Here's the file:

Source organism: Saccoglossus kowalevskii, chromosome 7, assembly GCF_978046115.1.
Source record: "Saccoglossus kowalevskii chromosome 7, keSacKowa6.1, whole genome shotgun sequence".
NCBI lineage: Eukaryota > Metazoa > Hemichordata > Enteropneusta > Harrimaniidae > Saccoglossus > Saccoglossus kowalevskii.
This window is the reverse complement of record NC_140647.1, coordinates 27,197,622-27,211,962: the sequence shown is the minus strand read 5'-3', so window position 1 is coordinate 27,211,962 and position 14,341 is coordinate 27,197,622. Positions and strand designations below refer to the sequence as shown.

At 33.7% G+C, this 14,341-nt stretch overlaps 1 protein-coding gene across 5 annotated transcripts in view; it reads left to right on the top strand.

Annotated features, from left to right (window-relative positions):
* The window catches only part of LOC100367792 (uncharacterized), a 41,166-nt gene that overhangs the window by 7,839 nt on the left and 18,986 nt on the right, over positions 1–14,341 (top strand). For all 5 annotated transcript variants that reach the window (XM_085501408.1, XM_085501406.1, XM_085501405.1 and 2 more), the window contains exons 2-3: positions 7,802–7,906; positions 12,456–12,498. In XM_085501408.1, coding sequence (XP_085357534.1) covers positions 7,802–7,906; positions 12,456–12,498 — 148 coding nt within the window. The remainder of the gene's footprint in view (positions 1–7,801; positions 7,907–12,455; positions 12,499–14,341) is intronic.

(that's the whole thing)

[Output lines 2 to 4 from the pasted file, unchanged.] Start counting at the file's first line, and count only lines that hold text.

Source record: "Saccoglossus kowalevskii chromosome 7, keSacKowa6.1, whole genome shotgun sequence".
NCBI lineage: Eukaryota > Metazoa > Hemichordata > Enteropneusta > Harrimaniidae > Saccoglossus > Saccoglossus kowalevskii.
This window is the reverse complement of record NC_140647.1, coordinates 27,197,622-27,211,962: the sequence shown is the minus strand read 5'-3', so window position 1 is coordinate 27,211,962 and position 14,341 is coordinate 27,197,622. Positions and strand designations below refer to the sequence as shown.